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MLS Transfer rules, many ways to cut the pie

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With Giancarlo Gonzalez almost certain to transfer to Palermo, a look at how transfer fees work in MLS.

Tullio M. Puglia

If Gonzalez leaves, that leaves several big questions unanswered. Who will take his place on the field is probably foremost, but the other is what do the Crew get out of it.

MLS transfers are confusing. The league owns all of the contracts and final approval goes through them. The individual teams play a large role in transfers. If a bid comes, they can certainly decline until their asking price is met. MLS of course can step in and they can force a sale - or nix one. It appears however that Giancarlo Gonzalez's sale will be going through. There are reports that he's agreed to a four year contract with Palermo and the Crew have a press conference scheduled before tonight's game against Houston addressing the Gonzalez situation.

After consulting with several sources, I have come to an understanding of the MLS transfer process. As with any MLS process, there can be undisclosed wrinkles to these rules, but this is a similar process that has been used in other recent transfers.

The first cut of the transfer goes to cover any contractual fees. This may include "sell-on fees" that go to prior clubs. This would include Vålerenga in Gonzalez's case. Next part goes to cover any fees MLS paid to get the player in the league. Finally, a third of the remaining total goes to MLS and two-thirds goes to the team. Of the two-thirds that come back to the club, only $650,000 comes back as an allocation that can be used for player signings, cap relief, or trades. The rest goes into team operations. That split changes to 25%/75% in the case of Homegrown players.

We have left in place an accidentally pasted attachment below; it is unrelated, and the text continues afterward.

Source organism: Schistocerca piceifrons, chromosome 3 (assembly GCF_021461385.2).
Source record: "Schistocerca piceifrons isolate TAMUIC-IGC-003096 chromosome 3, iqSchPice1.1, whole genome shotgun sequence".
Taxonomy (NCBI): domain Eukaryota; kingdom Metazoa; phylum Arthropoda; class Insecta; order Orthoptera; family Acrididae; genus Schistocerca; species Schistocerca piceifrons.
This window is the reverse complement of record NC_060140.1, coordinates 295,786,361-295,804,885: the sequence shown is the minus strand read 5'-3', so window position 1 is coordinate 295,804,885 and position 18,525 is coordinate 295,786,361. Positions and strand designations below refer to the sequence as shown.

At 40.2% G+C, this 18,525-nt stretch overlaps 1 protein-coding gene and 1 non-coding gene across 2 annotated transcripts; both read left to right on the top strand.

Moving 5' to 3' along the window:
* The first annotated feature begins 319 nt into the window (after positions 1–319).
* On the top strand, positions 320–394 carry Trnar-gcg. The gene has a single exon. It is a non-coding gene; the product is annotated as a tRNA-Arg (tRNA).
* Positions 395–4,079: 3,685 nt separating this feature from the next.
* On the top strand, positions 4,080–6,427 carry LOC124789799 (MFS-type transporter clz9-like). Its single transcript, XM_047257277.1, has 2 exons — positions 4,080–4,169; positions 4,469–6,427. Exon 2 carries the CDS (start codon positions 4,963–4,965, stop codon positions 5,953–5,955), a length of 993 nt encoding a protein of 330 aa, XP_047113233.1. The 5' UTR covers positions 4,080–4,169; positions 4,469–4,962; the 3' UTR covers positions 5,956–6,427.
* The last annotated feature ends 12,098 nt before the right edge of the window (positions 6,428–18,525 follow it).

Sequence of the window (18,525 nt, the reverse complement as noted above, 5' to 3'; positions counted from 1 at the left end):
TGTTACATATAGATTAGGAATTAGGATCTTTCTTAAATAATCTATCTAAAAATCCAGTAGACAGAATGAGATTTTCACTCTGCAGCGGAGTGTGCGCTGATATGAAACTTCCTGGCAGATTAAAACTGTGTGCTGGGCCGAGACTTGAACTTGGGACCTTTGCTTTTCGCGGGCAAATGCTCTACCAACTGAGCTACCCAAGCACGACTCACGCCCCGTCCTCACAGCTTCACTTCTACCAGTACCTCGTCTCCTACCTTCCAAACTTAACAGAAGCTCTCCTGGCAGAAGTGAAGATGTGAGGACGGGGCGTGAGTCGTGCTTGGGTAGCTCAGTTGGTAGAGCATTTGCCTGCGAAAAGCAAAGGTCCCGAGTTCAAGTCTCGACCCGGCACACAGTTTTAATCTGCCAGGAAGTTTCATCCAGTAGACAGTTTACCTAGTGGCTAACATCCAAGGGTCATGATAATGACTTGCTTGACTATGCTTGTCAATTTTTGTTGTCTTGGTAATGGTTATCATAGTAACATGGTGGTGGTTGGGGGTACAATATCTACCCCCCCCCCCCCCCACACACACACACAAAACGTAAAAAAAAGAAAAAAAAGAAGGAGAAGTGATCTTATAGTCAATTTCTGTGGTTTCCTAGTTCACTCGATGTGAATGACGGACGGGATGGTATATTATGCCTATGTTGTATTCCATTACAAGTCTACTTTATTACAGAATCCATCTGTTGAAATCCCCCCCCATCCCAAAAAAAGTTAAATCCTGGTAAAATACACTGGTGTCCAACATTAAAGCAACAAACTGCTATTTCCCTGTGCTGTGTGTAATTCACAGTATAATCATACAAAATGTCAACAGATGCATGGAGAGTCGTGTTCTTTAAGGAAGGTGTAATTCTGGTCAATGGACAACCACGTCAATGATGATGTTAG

Lets run through an example using sample numbers. The Crew purchase a player for $500,000 and there is a 10% sell on clause in the contract. Now the player is a hot property after developing and a strong season and a bid comes with an offer that the league and the Crew can't refuse, say $5,000,000.

Of that $5,000,000, it's broken down five ways between MLS, the Crew, and his previous team.

Amount Recipient (Reason)
$500,000 Previous Team (10% sell-on clause)
$500,000 MLS (for original fee paid)
$1,333,333.33 MLS (A third of the remaining fee goes to the league by league rules)
$650,000 Crew (Max allocation amount, part of the Crew's 2/3rds)
$2,016,666.66 Crew (Remaining amount goes to non-player operations, the other part of the 2/3rds)

Remember, all of these numbers are examples based on little else than they are easy to calculate. This deal won't give the team extensive salary cap relief or player purchases in the league as only $650,000 comes back as an allocation. The remainder can fund the non-salary items. Training center upgrades, bigger ad budget, or even back into the owner's pocket.